Bleeding Heart Pigeons Real Connection Music Video Production_Feature Image

Bleeding Heart Pigeons: Creating a Music Video

24 April
2020

Posted by
Lyndsey

Bleeding Heart Pigeons caught the nation’s attention with the release of their debut album “Is” in 2016. At the beginning of 2020, the band approached Piquant, in order to collaborate on the visual identity of their upcoming sophomore release “Stir”. This work would span over the album art, photography, social media, and the music video for their lead single “Real Connection”. For them, it was a long journey from their initial release to the announcement of their second album. In the four intermediate years they had grown older, parted ways with a major record label in order to set up as an independent act, and embedded themselves within Ireland’s burgeoning DIY music scene. Our work needed to assist in communicating this progression and mark a new era for the band.

Tackling Concept

From the outset, we talked often with the band about the themes and ideas present in their single and the overarching concepts weaved through the album. “Real Connection” is a song that concerns itself with ideas of intimacy, isolation, and technology. We wanted to take these emotions and realise them within the context of a visual environment, to contain the song within four walls, in which the viewer could explore. As these feelings present themselves differently from person to person, we worked to keep our visuals oblique in nature, allowing the viewer to find their own sense of meaning in what we presented.

We knew the environment would be a key feature in the video and approached it as a character in the narrative, taking an active role and slowly imbuing its characteristic upon the figures at the forefront of the video. As the video progresses, any form of contrast or differentiation between the figures and their environment is eroded. Conceptually we wanted to explore how an environment can alter those within. These deformations are incremental, but over time they can be profound. The figures we show appear statuesque and rigid, strong even, but easily succumb to the effects of their environment, like a hot knife cutting through butter.

Not Quite Real

The song explores the idea of digital spaces, illusionary environments in which we spend our time. To capitalise on this idea we focused our attention on 3D animation, which could be photorealistic aesthetically, but did not need to adhere to real-world limitations, and therefore could generate surreal moments of surprise for the viewer. Digital spaces are no longer populated by low polygon representations and imitations, but rather are seamlessly weaved into the mundane and everday, they are hardly noticeable anymore. So we set out to create a digital environment that would mimic our real-world footage, only revealing the illusion at certain moments.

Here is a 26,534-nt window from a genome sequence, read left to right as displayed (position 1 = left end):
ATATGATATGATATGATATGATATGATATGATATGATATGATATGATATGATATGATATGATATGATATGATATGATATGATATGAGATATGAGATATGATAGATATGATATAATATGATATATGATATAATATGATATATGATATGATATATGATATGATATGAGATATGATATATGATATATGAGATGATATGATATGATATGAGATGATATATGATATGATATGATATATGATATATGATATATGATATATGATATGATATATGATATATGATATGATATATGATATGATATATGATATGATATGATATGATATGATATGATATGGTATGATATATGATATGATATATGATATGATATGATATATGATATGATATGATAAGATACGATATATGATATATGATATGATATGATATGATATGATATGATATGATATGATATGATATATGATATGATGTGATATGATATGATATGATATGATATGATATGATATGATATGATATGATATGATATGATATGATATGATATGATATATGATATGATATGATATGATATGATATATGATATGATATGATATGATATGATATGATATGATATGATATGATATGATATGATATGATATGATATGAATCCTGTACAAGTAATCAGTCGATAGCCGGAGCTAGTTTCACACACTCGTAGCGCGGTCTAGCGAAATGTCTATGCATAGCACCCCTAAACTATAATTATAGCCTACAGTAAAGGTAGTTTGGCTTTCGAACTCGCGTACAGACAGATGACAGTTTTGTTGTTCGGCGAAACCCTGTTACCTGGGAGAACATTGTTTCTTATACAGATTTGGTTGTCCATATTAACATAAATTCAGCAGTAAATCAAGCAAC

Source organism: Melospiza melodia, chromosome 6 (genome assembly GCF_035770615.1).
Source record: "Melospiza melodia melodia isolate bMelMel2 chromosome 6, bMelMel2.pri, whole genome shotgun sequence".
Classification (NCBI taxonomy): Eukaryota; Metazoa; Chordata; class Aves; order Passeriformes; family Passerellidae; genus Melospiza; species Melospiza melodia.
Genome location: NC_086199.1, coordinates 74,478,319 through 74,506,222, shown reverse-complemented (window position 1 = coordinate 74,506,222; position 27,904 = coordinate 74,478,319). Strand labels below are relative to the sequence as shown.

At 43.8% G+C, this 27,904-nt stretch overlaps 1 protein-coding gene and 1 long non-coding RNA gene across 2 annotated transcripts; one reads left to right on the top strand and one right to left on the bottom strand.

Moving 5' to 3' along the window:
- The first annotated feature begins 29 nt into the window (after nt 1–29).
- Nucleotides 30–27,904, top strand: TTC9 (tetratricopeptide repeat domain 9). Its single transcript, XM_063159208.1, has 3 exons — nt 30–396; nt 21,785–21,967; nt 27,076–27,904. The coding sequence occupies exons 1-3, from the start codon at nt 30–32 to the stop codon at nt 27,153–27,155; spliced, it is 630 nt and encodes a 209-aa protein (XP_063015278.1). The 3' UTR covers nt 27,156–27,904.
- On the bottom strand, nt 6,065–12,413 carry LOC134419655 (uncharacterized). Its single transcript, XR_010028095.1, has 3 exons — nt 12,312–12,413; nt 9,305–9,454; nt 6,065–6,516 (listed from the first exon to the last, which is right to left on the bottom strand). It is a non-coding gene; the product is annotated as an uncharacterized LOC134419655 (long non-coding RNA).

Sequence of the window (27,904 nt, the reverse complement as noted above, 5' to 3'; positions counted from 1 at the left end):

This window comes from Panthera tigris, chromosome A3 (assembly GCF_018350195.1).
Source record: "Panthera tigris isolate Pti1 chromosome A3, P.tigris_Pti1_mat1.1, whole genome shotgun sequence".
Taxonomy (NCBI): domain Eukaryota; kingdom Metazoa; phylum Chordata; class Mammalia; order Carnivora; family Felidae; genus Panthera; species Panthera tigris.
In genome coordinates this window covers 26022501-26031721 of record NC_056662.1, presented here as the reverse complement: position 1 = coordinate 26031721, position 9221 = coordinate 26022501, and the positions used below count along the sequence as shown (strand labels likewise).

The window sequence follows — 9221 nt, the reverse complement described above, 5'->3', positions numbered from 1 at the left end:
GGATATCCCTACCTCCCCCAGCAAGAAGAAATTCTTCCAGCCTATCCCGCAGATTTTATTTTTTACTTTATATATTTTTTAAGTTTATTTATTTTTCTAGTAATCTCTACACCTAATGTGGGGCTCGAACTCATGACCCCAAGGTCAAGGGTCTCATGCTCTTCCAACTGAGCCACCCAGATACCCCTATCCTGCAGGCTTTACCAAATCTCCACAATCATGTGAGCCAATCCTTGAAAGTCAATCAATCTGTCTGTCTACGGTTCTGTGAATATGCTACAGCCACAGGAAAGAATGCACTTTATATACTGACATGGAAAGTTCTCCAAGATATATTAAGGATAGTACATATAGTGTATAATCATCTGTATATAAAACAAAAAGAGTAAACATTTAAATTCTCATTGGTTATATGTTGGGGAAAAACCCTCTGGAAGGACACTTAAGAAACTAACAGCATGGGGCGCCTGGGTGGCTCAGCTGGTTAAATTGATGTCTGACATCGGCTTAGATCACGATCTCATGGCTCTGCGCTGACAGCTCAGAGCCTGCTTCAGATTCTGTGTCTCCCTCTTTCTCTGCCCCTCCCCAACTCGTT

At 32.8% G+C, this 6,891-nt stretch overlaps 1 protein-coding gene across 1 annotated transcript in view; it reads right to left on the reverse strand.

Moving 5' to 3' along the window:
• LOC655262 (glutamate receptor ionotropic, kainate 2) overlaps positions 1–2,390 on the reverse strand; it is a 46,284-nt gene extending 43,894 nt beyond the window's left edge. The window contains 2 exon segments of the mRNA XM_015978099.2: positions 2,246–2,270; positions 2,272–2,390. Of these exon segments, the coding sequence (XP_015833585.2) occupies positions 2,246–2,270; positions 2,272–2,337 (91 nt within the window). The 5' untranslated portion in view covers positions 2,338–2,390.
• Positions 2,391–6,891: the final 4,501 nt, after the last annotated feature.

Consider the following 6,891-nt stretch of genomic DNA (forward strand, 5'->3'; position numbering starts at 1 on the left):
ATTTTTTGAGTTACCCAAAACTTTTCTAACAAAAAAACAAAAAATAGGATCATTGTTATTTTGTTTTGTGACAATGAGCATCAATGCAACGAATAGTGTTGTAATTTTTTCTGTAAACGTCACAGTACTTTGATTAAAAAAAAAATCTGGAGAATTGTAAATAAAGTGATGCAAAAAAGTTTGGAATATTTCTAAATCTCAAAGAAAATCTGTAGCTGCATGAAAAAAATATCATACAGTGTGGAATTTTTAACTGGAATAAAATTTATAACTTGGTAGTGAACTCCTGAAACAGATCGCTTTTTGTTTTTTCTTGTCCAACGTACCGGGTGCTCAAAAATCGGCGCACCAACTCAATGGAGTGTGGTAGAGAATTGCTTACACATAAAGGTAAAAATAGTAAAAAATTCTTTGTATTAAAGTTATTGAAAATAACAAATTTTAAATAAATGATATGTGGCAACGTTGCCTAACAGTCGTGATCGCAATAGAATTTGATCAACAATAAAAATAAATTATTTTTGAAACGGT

Building a False World

Our 3D models consisted of high-resolution 3D body scans, which captured subtle detail such as wrinkles or small imperfections in the skin, and retopologised models of body parts, such as faces, hands and feet. By using retopologised models, we could realistically imitate deformations and to disguise the lower detail of the model we developed a detailed enamel painted metal texture that could be wrapped around the models. By including normal maps in the textures we could recreate uneven, rich, flawed and, most importantly, realistic surfaces. The choice to use a metal and enamel paint texture rather than a more traditional marble texture was to avoid adding value or wealth to these figures. Marble is a material suggestive of wealth and a certain segment of society. Enamel paint and metal is a texture we see everyday, everywhere. It is a flawed, imperfect material that is utilitarian in nature rather than artistic.

In order to create realistic scenes using this technology, each minute detail needs to be considered and carefully built. In order to answer the question how do I make this look real? you must first ask How shiny is stone? How does rope react when you pull it? How does light interact with single strands of hair and twine? Working in 3D is slow and meticulous, but once you answer these small questions, the results you can achieve are phenomenal

Exploration, not Condemnation

All of these decisions were made so we could explore and investigate technology as it relates to our lives. Technology has profoundly changed the way we work, socialise, shop, learn, and even look for romance. It has seeped into every aspect of our lives and, though these environments do not truly exist, they affect us in a very real way. In some ways good, and others bad. We didn’t set out to criticise or bemoan social media, but rather examine and reflect upon this new reality we face. It is like a force of nature, a headless beast, a ship without anyone at the helm.

The final video is a combination of complex 3D animation alongside live-action footage of the band, the environments for both were carefully designed and curated to match seamlessly.

Bleeding Heart Pigeons’ sophomore album ‘Stir’ will be released on 22 May, and can be pre-ordered here.

View the full Bleeding Heart Pigeons project